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Arthritis Res Ther. 2014 Dec 17;16(6):508. doi: 10.1186/s13075-014-0508-y.

Green tea polyphenol treatment is chondroprotective, anti-inflammatory and palliative in a mouse post-traumatic osteoarthritis model.

Abstract

INTRODUCTION:

Epigallocatechin 3-gallate (EGCG), a polyphenol present in green tea, was shown to exert chondroprotective effects in vitro. In this study, we used a post-traumatic osteoarthritis (OA) mouse model to test whether EGCG could slow the progression of OA and relieve OA-associated pain.

METHODS:

C57BL/6 mice were subjected to surgical destabilization of the medial meniscus (DMM) or sham surgery. EGCG (25 mg/kg) or vehicle control was administered daily for four or eight weeks by intraperitoneal injection starting on the day of surgery. OA severity was evaluated by Safranin O staining and Osteoarthritis Research Society International (OARSI) score, and by immunohistochemical analysis to detect cleaved aggrecan and type II collagen, and expression of proteolytic enzymes matrix metalloproteinase (MMP)-13 and A Disintegrin And Metalloproteinase with Thrombospondin Motifs (ADAMTS5). Real-time polymerase chain reaction (PCR) was performed to characterize the expression of genes critical for articular cartilage homeostasis. During the course of the experiments, tactile sensitivity testing (von Frey test) and open field assays were used to evaluate pain behaviors associated with OA, and expression of pain expression markers and inflammatory cytokines in the dorsal root ganglion (DRG) were determined by real-time PCR.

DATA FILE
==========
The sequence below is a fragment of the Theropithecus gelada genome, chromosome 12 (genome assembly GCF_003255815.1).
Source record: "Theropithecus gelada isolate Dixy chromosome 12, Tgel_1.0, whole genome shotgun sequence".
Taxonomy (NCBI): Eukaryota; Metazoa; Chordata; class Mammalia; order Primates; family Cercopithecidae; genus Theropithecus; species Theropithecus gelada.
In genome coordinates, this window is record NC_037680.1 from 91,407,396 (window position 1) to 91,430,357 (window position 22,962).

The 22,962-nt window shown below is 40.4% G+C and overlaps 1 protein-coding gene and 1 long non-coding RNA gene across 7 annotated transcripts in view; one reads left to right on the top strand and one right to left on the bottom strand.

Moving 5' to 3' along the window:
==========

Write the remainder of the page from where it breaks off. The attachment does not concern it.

RESULTS:

Four and eight weeks after DMM surgery, the cartilage in EGCG-treated mice exhibited less Safranin O loss and cartilage erosion, and lower OARSI scores compared to vehicle-treated controls, which was associated with reduced staining for aggrecan and type II collagen cleavage epitopes, and reduced staining for MMP-13 and ADAMTS5 in the articular cartilage. Articular cartilage in the EGCG-treated mice also exhibited reduced levels of MMP-1, -3, -8, -13, ADAMTS5, interleukin (IL)-1β, and tumor necrosis factor (TNF)-α mRNA and elevated gene expression of the MMP regulator Cbp/p300 Interacting Transactivator 2 (CITED2). Compared to vehicle controls, mice treated with EGCG exhibited reduced OA-associated pain, as indicated by higher locomotor behavior (i.e. distance traveled). Moreover, expression of chemokine receptor (CCR2), and pro-inflammatory cytokines IL-1β and TNF-α in the DRG were significantly reduced to levels similar to sham-operated animals.

CONCLUSIONS:

This study provides the first evidence in an OA animal model that EGCG significantly slows OA disease progression and exerts a palliative effect.

PMID:
25516005
PMCID:
PMC4342891
DOI:
10.1186/s13075-014-0508-y
[Indexed for MEDLINE]
Free PMC Article

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